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An Inscribed Silver Buddhist Reliquary of the Time of King Kharaosta and Prince Indravarman

Richard Salomon
Journal of the American Oriental Society
Vol. 116, No. 3 (Jul. - Sep., 1996), pp. 418-452
DOI: 10.2307/605147
Stable URL: http://www.jstor.org/stable/605147
Page Count: 35
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An Inscribed Silver Buddhist Reliquary of the Time of King Kharaosta and Prince Indravarman
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Abstract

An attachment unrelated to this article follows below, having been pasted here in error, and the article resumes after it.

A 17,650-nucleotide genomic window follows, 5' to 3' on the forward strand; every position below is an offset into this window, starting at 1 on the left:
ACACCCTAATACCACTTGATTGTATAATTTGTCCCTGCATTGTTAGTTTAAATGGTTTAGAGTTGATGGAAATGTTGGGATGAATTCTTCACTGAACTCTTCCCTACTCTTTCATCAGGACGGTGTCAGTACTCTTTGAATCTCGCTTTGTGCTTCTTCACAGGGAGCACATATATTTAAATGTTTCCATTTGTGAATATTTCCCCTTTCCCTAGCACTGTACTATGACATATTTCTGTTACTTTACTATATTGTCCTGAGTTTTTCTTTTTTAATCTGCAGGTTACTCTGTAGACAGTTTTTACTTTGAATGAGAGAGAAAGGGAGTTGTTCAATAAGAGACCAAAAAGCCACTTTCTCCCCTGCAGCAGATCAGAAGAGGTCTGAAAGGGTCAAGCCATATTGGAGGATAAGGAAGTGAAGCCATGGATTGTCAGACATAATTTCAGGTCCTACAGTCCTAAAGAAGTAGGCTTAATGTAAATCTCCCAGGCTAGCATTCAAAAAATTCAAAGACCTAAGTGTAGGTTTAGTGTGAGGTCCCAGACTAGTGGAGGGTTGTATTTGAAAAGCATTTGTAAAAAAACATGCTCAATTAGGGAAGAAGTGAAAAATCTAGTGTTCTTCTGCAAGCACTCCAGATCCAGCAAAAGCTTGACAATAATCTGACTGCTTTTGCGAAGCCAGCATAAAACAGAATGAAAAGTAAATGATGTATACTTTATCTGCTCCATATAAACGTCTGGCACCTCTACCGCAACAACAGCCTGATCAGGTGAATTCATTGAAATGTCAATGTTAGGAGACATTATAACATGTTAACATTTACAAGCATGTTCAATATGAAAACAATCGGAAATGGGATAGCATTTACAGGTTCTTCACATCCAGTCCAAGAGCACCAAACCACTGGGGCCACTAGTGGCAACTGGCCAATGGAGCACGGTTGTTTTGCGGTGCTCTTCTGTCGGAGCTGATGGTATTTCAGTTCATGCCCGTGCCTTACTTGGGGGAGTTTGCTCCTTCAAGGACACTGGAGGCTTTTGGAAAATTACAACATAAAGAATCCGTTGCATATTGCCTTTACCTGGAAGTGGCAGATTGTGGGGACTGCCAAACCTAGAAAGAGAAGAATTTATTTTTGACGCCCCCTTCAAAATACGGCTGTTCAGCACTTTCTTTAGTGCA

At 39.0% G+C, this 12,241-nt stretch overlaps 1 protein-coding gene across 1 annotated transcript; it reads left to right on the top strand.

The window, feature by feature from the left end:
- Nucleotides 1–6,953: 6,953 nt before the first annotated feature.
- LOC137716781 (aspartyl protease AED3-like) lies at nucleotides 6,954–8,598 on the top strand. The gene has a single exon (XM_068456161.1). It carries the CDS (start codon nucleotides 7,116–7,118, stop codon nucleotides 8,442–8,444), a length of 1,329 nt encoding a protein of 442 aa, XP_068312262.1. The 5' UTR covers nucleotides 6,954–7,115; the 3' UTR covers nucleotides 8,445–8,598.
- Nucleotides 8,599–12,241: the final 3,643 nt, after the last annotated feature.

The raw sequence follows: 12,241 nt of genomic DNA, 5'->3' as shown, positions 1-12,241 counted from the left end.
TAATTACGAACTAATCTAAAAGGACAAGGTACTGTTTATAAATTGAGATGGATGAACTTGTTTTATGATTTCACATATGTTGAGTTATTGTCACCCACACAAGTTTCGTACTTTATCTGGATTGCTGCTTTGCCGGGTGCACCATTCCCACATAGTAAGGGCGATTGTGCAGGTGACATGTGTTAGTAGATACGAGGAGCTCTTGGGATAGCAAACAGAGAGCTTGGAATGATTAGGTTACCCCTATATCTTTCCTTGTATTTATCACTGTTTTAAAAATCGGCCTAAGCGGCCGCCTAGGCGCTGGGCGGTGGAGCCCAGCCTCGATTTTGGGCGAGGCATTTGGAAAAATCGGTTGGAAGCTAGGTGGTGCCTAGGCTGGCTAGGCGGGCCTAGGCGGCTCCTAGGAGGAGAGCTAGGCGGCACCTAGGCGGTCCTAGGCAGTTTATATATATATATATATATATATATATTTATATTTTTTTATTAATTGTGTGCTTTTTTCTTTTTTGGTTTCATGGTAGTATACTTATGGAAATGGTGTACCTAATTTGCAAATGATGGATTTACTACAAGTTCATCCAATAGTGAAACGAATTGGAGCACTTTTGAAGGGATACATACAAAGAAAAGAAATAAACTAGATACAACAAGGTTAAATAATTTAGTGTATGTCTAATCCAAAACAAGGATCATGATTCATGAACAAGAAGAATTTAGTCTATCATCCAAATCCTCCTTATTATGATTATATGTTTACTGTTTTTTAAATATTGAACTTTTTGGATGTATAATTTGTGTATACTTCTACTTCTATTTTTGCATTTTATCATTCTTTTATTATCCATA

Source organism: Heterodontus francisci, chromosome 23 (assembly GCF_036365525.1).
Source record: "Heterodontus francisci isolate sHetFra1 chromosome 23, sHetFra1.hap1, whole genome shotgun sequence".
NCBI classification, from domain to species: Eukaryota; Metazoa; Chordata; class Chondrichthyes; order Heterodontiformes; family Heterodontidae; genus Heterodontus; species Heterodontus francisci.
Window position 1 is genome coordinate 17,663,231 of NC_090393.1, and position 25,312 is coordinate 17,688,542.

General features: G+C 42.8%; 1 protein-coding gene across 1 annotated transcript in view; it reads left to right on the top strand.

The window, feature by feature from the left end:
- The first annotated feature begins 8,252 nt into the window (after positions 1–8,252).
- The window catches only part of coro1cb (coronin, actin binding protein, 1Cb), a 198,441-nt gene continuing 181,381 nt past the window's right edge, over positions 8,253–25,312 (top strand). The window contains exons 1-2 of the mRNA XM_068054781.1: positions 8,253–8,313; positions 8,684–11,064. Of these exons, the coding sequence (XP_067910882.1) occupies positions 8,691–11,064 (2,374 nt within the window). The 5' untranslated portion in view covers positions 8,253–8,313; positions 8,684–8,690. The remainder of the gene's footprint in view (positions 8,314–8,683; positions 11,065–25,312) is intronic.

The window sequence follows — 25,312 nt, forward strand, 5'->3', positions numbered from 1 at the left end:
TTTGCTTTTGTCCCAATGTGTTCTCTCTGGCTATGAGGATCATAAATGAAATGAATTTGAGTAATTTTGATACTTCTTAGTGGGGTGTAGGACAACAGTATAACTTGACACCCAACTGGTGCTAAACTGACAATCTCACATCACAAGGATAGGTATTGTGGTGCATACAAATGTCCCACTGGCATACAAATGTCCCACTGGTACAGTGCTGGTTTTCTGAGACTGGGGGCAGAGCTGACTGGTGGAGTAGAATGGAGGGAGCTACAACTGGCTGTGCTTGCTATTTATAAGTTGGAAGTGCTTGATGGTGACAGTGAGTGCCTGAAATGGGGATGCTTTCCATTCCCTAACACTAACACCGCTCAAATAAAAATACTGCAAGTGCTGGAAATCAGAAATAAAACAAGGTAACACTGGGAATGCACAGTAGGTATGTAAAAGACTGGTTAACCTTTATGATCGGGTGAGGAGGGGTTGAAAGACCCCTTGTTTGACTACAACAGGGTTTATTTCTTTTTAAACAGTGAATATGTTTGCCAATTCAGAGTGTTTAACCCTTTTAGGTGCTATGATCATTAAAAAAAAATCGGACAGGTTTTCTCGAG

An unusual silver vessel datable to the late first century B. C. bears six Kharoṣṭhī inscriptions which record its successive ownership by the Indo-Scythian rulers Kharaosta and Indravarman and its dedication by the latter as a Buddhist reliquary. The vessel is in two parts, a base and a cover, the latter topped by the figure of a long-horned ibex. In form it is wholly untypical of Buddhist reliquaries and evidently was originally a wine goblet, similar to others found in Gandhāra, which was reused by Indravarman as a reliquary. Its form and function suggest underlying cultural and artistic motifs of Scythian and local origin that were assimilated into Gandhāran art and culture. The inscriptions provide important new information on the history of the Apraca dynasty of Bajaur, including the names of several previously unknown persons, and on their relationship with the Indo-Scythian king Kharaosta. The connection with the latter raises chronological questions which call into doubt previously established notions about him and also seem to require a considerably earlier date for the Mathurā lion capital inscriptions, in which he is mentioned twice, than is usually attributed to them.

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